I love the Simonton 5050, but it isn't available as a casement. If that's what you're looking for you'll have to go with the Reflections 5500 or Prism Platinum. The Marvins are good if you're worried about smaller glass, they have thinner frames. A vinyl casement is always going to have thicker framing than the same line in a double hung, so I'd make sure to see one in person before buying.

Steven - Contractor - from 2010

Read additional Marvin window reviews.

Simonton Reflections 5500 Review

Simonton has some good windows, especially the Reflections 5500 and Prism Platinum. They are pretty much the same with only some minor cosmetic differences. I like the Prism Platinum best, it has the Super Spacer and double strength glass. If you are in the south, I'd go with the ETC Super 366 for the low solar heat gain. In the north, you want the solar gain so get the ETC Super Solar instead.

John - Contractor - from 2010

Simonton 5050 vs Ideal 4500

I am thinking about Ideal 4500 Series windows for my house in New Jersey. I 22 windows to replace. It's a lot of money and I want to get decent windows but I also need a good price.

Jane - Homeowner - from 2010

[Contractor Response]

Ideal makes a budget window. You could probably do worse, but the Simonton 5050 that is around the same price. Also, take a look at the Softlite Imperial Pro of Classic. Even the Soft-Lite Bainbridge (their entry level window) is better than Ideal if your budget is really tight. But Ideal just isn't what you want to live with.

Mike - Contractor in NJ - from 2010

Simonton vs Ply Gems

I live in Oklahoma, and we can get some pretty crazy weather. I'm looking at Simonton, Plygem Premium Series, and Reliabilt. I need something that will hold up under winds and driving rain, but not be too hard on the wallet. Any suggestions?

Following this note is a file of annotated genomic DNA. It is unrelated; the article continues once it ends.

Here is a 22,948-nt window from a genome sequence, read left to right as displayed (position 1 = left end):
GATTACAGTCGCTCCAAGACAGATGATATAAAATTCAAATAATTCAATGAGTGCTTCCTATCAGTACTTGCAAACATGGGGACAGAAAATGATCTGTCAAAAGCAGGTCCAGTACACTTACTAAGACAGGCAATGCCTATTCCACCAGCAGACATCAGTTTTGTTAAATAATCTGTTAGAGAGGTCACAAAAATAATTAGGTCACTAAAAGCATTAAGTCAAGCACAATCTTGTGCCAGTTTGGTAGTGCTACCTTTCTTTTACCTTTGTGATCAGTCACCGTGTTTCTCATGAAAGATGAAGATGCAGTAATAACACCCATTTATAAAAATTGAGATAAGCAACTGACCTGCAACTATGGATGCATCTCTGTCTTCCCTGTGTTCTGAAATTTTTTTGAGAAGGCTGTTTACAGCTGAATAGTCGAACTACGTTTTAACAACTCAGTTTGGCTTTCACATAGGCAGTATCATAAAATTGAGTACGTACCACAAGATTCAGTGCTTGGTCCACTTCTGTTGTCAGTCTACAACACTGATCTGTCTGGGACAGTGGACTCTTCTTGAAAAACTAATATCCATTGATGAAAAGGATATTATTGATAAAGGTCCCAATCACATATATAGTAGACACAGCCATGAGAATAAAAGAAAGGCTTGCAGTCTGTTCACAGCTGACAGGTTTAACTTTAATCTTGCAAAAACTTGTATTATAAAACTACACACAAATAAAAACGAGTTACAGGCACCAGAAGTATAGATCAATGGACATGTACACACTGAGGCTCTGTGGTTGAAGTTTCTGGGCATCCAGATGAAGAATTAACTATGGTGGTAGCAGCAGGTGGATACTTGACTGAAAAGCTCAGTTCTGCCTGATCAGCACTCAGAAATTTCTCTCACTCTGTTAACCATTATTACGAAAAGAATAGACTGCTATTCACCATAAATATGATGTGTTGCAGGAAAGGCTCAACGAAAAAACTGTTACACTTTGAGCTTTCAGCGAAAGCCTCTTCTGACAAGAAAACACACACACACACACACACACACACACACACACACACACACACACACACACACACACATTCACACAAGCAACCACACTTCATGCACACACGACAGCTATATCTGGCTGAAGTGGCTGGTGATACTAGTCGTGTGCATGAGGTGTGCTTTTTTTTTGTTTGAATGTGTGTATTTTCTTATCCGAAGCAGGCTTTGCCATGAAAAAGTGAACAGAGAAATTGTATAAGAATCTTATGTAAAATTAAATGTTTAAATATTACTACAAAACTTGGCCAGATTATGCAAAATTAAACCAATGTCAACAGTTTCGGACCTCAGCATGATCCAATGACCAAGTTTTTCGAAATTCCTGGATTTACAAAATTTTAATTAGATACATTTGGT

CC - Homeowner - from 2010

[Contractor Response]

PlyGem and Simonton are both solid choices. I have more experience using PlyGems, so I'm a little biased, but I think you'd be happy either way. The prices should be close, so as long as you get a good install it shouldn't matter which you pick.

Harry - Contractor - 2010

Prism Platinum vs Jeld Wen Builders Vinyl

I'm considering Simonton Prism Platinum and Jeld-Wen Builders Vinyl, and I could use advice. I'm getting 17 double hungs, 2 pictures, and a slider. Both are Low-E, both qualify for tax credits and have similar warranties. I don't care about the price, I just want the best window.

Mary - Homeowner - from 2009

[Contractor Response]

The Simonton Prisms have a stronger frame and they'll last longer with fewer problems. They are, however, a lot more expensive than the Jeld Wens. If price really doesn't matter, the Simontons are a much better choice.

Daniel - Contractor in Texas - from 2009

Simonton vs Okna

I don't think there's much question that the Okna 800 is one of the best windows on the market. I'd certainly consider it among the top 4 or 5 out there. The double pane has a U-value of .25, air infiltration .01, and DP of 60. That beats pretty much any of their competitors. They definitely beat Simonton, although Simonton has really good customer service. The Simonton is a solid window that won't give you any trouble, but they aren't exciting. Oknas have the features and options to push it up to a higher class. They are more like the Sunrise, Gorell, and SoftLite.

Wayne - Industry Expert - from 2009